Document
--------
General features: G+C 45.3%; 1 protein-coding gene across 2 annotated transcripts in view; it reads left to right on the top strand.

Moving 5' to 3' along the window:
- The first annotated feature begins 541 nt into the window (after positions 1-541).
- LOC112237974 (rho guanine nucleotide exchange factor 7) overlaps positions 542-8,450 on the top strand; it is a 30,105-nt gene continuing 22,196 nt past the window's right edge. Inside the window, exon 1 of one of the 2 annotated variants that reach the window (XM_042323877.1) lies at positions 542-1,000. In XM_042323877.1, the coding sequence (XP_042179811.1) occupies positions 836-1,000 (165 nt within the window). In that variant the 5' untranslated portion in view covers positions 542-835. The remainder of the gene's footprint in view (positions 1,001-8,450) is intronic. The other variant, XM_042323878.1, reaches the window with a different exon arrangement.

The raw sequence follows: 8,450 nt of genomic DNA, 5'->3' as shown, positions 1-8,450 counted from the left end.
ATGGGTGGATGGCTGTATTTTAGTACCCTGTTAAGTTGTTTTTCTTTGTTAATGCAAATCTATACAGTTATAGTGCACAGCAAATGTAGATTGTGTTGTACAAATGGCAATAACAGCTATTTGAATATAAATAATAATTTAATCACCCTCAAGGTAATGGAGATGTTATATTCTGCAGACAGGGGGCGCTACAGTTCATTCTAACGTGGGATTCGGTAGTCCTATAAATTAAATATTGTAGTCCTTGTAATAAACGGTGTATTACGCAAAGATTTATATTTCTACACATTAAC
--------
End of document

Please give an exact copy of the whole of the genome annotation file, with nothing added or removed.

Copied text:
General features: G+C 45.3%; 1 protein-coding gene across 2 annotated transcripts in view; it reads left to right on the top strand.

Moving 5' to 3' along the window:
- The first annotated feature begins 541 nt into the window (after positions 1-541).
- LOC112237974 (rho guanine nucleotide exchange factor 7) overlaps positions 542-8,450 on the top strand; it is a 30,105-nt gene continuing 22,196 nt past the window's right edge. Inside the window, exon 1 of one of the 2 annotated variants that reach the window (XM_042323877.1) lies at positions 542-1,000. In XM_042323877.1, the coding sequence (XP_042179811.1) occupies positions 836-1,000 (165 nt within the window). In that variant the 5' untranslated portion in view covers positions 542-835. The remainder of the gene's footprint in view (positions 1,001-8,450) is intronic. The other variant, XM_042323878.1, reaches the window with a different exon arrangement.

The raw sequence follows: 8,450 nt of genomic DNA, 5'->3' as shown, positions 1-8,450 counted from the left end.
ATGGGTGGATGGCTGTATTTTAGTACCCTGTTAAGTTGTTTTTCTTTGTTAATGCAAATCTATACAGTTATAGTGCACAGCAAATGTAGATTGTGTTGTACAAATGGCAATAACAGCTATTTGAATATAAATAATAATTTAATCACCCTCAAGGTAATGGAGATGTTATATTCTGCAGACAGGGGGCGCTACAGTTCATTCTAACGTGGGATTCGGTAGTCCTATAAATTAAATATTGTAGTCCTTGTAATAAACGGTGTATTACGCAAAGATTTATATTTCTACACATTAAC